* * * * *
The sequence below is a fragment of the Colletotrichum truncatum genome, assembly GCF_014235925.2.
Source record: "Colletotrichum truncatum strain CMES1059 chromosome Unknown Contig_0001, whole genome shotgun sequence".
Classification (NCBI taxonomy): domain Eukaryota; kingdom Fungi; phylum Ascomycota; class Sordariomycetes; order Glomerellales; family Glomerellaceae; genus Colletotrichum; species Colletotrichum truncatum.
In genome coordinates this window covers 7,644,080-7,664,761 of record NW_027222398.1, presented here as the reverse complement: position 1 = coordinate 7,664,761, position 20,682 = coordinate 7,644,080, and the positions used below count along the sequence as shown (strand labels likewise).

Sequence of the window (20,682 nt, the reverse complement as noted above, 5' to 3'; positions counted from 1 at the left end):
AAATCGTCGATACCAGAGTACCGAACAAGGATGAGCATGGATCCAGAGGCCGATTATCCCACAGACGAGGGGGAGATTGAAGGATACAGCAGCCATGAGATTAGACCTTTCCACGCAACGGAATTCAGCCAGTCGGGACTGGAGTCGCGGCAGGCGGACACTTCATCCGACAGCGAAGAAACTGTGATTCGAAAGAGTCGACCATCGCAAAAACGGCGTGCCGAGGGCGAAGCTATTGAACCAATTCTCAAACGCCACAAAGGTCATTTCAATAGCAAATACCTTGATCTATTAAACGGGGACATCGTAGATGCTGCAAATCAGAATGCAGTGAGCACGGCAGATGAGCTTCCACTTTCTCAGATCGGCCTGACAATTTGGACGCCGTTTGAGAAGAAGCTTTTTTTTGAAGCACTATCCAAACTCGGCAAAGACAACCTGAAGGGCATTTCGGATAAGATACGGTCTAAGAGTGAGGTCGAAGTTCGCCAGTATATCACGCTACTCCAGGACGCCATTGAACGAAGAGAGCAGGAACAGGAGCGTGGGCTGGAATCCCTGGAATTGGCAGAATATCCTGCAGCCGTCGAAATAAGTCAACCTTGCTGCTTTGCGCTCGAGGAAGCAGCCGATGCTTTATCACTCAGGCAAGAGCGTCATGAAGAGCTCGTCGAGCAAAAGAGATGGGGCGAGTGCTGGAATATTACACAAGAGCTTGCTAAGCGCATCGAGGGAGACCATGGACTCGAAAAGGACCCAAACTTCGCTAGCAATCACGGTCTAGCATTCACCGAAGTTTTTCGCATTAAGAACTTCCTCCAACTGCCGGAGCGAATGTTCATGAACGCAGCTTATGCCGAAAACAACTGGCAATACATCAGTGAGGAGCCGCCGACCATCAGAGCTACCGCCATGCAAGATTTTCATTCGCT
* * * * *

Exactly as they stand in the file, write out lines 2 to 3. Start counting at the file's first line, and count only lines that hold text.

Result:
Source record: "Colletotrichum truncatum strain CMES1059 chromosome Unknown Contig_0001, whole genome shotgun sequence".
Classification (NCBI taxonomy): domain Eukaryota; kingdom Fungi; phylum Ascomycota; class Sordariomycetes; order Glomerellales; family Glomerellaceae; genus Colletotrichum; species Colletotrichum truncatum.